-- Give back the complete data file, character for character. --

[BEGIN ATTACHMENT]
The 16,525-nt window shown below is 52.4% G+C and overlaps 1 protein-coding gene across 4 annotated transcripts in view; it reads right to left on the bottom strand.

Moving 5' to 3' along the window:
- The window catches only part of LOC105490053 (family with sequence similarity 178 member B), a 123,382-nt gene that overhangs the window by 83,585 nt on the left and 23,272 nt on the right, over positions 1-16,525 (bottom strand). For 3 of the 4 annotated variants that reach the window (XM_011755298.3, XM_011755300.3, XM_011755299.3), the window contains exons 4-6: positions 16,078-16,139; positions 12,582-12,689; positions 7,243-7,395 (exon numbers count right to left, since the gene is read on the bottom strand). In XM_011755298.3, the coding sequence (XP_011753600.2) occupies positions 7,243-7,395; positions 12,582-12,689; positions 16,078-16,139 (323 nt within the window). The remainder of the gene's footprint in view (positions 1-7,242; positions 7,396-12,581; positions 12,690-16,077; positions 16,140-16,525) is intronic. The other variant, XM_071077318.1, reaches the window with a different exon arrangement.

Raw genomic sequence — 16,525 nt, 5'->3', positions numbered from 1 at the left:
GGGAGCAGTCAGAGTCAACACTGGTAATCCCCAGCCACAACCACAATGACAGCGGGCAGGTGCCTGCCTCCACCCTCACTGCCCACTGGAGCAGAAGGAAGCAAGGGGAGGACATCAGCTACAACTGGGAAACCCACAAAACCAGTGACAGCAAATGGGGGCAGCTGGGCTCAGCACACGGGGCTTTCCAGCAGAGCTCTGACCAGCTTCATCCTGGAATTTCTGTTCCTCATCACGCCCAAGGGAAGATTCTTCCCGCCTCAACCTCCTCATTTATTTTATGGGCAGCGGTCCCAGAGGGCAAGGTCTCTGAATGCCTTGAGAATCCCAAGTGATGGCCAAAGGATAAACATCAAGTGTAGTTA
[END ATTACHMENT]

The 16,525-nt window shown below is 52.4% G+C and overlaps 1 protein-coding gene across 4 annotated transcripts in view; it reads right to left on the bottom strand.

Moving 5' to 3' along the window:
- The window catches only part of LOC105490053 (family with sequence similarity 178 member B), a 123,382-nt gene that overhangs the window by 83,585 nt on the left and 23,272 nt on the right, over positions 1-16,525 (bottom strand). For 3 of the 4 annotated variants that reach the window (XM_011755298.3, XM_011755300.3, XM_011755299.3), the window contains exons 4-6: positions 16,078-16,139; positions 12,582-12,689; positions 7,243-7,395 (exon numbers count right to left, since the gene is read on the bottom strand). In XM_011755298.3, the coding sequence (XP_011753600.2) occupies positions 7,243-7,395; positions 12,582-12,689; positions 16,078-16,139 (323 nt within the window). The remainder of the gene's footprint in view (positions 1-7,242; positions 7,396-12,581; positions 12,690-16,077; positions 16,140-16,525) is intronic. The other variant, XM_071077318.1, reaches the window with a different exon arrangement.

Raw genomic sequence — 16,525 nt, 5'->3', positions numbered from 1 at the left:
GGGAGCAGTCAGAGTCAACACTGGTAATCCCCAGCCACAACCACAATGACAGCGGGCAGGTGCCTGCCTCCACCCTCACTGCCCACTGGAGCAGAAGGAAGCAAGGGGAGGACATCAGCTACAACTGGGAAACCCACAAAACCAGTGACAGCAAATGGGGGCAGCTGGGCTCAGCACACGGGGCTTTCCAGCAGAGCTCTGACCAGCTTCATCCTGGAATTTCTGTTCCTCATCACGCCCAAGGGAAGATTCTTCCCGCCTCAACCTCCTCATTTATTTTATGGGCAGCGGTCCCAGAGGGCAAGGTCTCTGAATGCCTTGAGAATCCCAAGTGATGGCCAAAGGATAAACATCAAGTGTAGTTA